The Work Behind Teaching on God’s View of Gender Dysphoria

When I first became a pastor, I never expected to teach a sermon on gender dysphoria. The term was not in my vocabulary and the subject was not on my radar. In all my seminary classes, it was never addressed, and we were never taught how to think or teach about the transgender movement. Because of the number of questions that I received as a pastor, I knew I would need to address it (you can read that blog post here), but I wanted to do all I could to do so with both grace and truth—following the example of Jesus. Jesus is not 50% grace and 50% truth; He is full of both grace and truth.

Because we (the team I serve alongside) want to apply God’s truth and grace to people’s hearts in community and walk alongside those who are struggling, we believe this subject (and others too) requires more than a sermon. We also wanted to wanted to teach our teenagers, offer discussions about applying the message, and have groups for parents who have questions. Other church leaders have asked me about the work behind and before the sermon. It happened in four phases, and I am passing them along to you in hopes of being helpful:

Clarify the theological understanding.

The work began with the establishment of a position paper on God’s view of gender. A team of pastors developed the paper (alongside some other papers) and our Directional Elders spent two days on a retreat finalizing the approval of our positions. Theological position papers do NOT shepherd people; they are positions you shepherd people from. When someone is struggling, they don’t need a position paper emailed to them; they need compassionate conversations and the truth applied to their hearts. Still, you must do this work so that when you ask people to lead groups and shepherd others, you are confident the leaders are on the same page theologically.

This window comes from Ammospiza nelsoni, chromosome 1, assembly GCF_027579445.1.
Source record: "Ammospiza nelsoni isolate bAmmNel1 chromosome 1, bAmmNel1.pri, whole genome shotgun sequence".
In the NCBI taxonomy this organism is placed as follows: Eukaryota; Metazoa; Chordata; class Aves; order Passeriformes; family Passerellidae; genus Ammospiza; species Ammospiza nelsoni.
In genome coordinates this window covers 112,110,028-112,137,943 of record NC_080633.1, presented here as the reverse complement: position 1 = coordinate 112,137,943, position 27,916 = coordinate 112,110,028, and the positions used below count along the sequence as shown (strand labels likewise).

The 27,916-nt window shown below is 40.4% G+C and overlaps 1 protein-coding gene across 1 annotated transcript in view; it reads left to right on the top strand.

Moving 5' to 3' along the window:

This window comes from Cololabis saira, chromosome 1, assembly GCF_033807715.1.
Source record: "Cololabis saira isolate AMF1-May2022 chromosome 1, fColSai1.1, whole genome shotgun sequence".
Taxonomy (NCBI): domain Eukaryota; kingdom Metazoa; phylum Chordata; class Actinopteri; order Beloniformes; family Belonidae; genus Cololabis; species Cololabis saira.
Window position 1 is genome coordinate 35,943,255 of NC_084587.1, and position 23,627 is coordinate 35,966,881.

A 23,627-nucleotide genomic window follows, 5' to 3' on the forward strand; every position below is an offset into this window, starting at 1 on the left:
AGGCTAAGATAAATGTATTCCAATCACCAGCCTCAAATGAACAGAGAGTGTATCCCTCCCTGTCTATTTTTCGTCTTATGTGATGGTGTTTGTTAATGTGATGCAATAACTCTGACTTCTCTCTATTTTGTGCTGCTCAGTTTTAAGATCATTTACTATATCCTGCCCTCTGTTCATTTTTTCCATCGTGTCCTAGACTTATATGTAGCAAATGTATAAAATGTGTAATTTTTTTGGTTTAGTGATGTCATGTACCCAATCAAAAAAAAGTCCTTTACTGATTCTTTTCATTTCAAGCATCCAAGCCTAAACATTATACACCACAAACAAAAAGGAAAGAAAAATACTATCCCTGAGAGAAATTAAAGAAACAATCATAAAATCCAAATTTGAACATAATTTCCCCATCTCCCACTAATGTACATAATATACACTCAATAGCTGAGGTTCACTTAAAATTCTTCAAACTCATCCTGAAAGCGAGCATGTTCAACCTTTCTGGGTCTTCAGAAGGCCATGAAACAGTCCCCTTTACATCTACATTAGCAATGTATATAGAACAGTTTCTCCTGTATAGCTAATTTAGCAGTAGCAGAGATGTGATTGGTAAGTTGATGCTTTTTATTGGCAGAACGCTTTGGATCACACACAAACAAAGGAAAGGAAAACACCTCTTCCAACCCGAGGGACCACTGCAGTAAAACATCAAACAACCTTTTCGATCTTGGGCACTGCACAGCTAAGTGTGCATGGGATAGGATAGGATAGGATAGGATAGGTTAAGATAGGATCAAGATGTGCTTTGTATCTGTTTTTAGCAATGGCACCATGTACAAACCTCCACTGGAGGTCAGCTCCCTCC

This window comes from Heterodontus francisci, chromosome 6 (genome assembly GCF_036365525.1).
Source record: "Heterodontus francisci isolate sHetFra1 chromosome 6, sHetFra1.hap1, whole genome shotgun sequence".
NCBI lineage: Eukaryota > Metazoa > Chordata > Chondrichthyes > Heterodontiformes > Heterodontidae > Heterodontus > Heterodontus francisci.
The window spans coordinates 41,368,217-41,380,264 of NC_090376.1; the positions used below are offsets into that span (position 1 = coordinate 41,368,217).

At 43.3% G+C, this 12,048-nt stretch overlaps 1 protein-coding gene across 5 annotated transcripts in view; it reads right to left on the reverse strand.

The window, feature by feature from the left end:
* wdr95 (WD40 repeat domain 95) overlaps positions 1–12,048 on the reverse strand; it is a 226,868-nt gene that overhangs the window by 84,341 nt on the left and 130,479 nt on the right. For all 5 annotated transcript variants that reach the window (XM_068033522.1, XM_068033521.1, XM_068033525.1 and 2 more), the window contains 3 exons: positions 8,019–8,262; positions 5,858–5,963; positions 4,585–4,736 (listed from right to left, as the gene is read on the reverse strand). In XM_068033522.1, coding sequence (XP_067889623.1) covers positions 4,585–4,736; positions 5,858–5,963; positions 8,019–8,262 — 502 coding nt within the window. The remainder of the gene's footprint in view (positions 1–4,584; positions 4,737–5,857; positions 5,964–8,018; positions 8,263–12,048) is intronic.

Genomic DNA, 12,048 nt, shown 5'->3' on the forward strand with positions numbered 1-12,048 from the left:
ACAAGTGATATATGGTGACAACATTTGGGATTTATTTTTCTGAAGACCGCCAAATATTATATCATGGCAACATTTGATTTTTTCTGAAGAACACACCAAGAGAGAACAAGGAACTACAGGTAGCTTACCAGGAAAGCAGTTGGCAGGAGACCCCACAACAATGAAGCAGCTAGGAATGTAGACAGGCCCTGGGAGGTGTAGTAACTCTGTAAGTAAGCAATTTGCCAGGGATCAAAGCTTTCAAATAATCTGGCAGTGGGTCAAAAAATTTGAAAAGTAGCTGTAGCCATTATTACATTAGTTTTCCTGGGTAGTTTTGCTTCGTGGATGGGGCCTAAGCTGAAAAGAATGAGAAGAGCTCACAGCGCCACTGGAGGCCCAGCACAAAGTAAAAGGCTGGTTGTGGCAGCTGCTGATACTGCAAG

Teach key leaders.

After our position papers were established, we taught those positions to our pastors, our staff, and our Shepherding Elders and their wives. We also read through books with our whole staff: Confronting Christianity by Rebecca McLaughlin and Love Thy Body by Nancy Pearcy. Reading together increased our confidence and ability to converse on these subjects.

Build plans for care.

How are we going to help those who have questions? What can we offer those who want more content on these subjects? What about parents who would like to be in a support group? We thought in two large follow-up buckets: seminars and support groups. Seminars are places people can go to get more teaching and support groups are places where people can be in community and receive care.

Finally, teach.

When you have done all the previous work, you find you are teaching with a lot of confidence. You know you will take hits, that some will disagree with you, that some will think you are too gracious and others will think you are too strong. But you will know you have done the work, prayed and fasted, and heard from God, and that you can rest in the goodness of God’s Word. Jesus, the Living Word, is full of grace and truth. And the Scripture, the written Word, is also full of grace and truth. Teach with confidence that God’s Word will not return void and that it is good for the people you shepherd.